DeFi in Cosmos
The collapse of UST has cast a long shadow over Cosmos DeFi. UST was adopted not only on Terra appchain, but also on Osmosis, the largest DEX of Cosmos, and elsewhere. DeFi without a stablecoin is a futile endeavor.
This situation is now changing for the better, with Circle launching a native USDC in early 2023 from one of the consumer chains secured through ICS — a testament to the utility of shared security design. Also, a decentralized stablecoin IST is being built on Agoric, which is meant to be a multi-collateral asset like DAI on Ethereum, with a planned launch in October this year.
Liquid staking, which is now being rolled out through multiple providers, essentially unlocks capital efficiency and allows more of it to flow to money markets and DEX. ATOM should be the primary beneficiary, but this applies to appchain tokens too.
One of potential issues could be fragmentation of liquidity — for example, there might be many different versions of staked ATOM. That being said, this could be addressed by having stableswap pools or wrapped versions of staked ATOM that aggregate all the different staking derivatives.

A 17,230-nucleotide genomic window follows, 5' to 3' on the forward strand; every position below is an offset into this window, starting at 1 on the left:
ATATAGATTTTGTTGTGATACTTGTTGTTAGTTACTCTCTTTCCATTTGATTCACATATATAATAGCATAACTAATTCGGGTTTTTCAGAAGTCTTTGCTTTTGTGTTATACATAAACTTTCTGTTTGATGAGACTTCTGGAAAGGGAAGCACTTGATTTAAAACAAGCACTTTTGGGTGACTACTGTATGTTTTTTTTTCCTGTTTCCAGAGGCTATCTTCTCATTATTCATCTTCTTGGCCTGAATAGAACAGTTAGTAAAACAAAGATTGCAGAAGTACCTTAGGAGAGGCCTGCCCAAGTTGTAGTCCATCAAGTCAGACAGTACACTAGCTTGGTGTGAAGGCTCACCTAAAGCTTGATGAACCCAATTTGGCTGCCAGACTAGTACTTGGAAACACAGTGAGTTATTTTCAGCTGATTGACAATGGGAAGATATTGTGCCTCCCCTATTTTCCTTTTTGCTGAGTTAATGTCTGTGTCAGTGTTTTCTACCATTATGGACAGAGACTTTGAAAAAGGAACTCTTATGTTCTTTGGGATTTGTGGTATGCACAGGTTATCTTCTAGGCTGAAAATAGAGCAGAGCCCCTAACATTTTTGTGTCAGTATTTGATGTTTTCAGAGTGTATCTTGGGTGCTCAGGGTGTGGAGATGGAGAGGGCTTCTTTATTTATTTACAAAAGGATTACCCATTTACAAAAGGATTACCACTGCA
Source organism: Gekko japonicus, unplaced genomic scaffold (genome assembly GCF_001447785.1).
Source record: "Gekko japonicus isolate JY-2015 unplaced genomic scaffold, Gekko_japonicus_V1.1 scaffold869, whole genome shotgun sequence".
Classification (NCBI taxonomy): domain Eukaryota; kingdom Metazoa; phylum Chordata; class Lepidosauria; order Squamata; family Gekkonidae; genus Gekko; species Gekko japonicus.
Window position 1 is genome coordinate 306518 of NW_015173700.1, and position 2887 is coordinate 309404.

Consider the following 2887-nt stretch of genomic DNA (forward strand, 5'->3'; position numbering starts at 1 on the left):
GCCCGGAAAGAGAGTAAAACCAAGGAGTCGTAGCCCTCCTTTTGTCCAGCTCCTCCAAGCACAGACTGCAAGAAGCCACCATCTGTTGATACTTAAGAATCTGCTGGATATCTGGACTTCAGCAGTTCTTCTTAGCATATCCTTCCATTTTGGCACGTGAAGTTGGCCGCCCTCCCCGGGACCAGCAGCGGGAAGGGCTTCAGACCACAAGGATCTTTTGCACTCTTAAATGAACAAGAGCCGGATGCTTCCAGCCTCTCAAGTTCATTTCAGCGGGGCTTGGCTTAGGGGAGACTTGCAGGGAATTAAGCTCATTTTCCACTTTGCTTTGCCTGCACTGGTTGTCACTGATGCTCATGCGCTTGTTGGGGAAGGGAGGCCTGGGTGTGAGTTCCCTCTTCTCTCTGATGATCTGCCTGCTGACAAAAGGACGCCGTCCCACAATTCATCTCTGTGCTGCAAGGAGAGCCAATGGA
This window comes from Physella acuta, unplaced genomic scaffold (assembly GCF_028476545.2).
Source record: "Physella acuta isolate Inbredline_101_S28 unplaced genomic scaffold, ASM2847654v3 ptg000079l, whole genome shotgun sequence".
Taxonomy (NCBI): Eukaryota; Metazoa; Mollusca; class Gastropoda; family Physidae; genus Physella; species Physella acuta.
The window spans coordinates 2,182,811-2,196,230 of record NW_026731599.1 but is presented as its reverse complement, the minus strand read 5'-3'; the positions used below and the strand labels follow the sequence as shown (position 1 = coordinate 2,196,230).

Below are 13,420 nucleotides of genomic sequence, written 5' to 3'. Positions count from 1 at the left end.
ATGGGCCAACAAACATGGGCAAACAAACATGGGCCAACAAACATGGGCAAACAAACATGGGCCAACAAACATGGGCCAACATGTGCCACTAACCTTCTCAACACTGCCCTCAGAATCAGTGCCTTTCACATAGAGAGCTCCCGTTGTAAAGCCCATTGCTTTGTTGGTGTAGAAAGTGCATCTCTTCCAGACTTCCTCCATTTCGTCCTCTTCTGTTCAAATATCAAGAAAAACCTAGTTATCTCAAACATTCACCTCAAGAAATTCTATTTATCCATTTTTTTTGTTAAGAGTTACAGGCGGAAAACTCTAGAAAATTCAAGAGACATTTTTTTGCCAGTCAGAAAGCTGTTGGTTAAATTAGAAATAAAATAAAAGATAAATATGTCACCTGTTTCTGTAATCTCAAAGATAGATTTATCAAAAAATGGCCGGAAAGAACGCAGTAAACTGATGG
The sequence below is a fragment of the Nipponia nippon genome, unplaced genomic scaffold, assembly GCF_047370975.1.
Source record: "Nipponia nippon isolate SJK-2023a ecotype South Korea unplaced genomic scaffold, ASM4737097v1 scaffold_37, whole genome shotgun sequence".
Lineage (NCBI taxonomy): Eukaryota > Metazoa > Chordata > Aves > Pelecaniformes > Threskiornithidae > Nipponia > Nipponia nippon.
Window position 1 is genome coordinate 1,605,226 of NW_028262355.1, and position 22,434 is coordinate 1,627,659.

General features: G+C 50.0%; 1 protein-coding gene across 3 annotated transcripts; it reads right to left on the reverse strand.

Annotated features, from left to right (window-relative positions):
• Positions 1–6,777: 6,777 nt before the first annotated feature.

Since every application on Cosmos is its own appchain, there is the aspect of asynchronous execution across different DeFi environments. To work around this, Cosmos is using the IBC, or Inter-Blockchain Communication protocol, and Interchain Accounts in order to send cross-chain messages and execute smart contract calls.
As an example, Mars Protocol, which can be thought of as a leverage primitive with credit accounts, will have its own appchain for governance and coordination primitives, yet deploy smart contracts on every supported appchain through so-called “outposts”, starting with Osmosis.
Then, IBC would be used to both move the liquidity around from one appchain to the other, and redirect the fees earned back to the Mars appchain.
IBC is also perfect for having on-chain oracles. Instead of relying on off-chain systems, the price oracles from Osmosis DEX can be used across the entire Cosmos.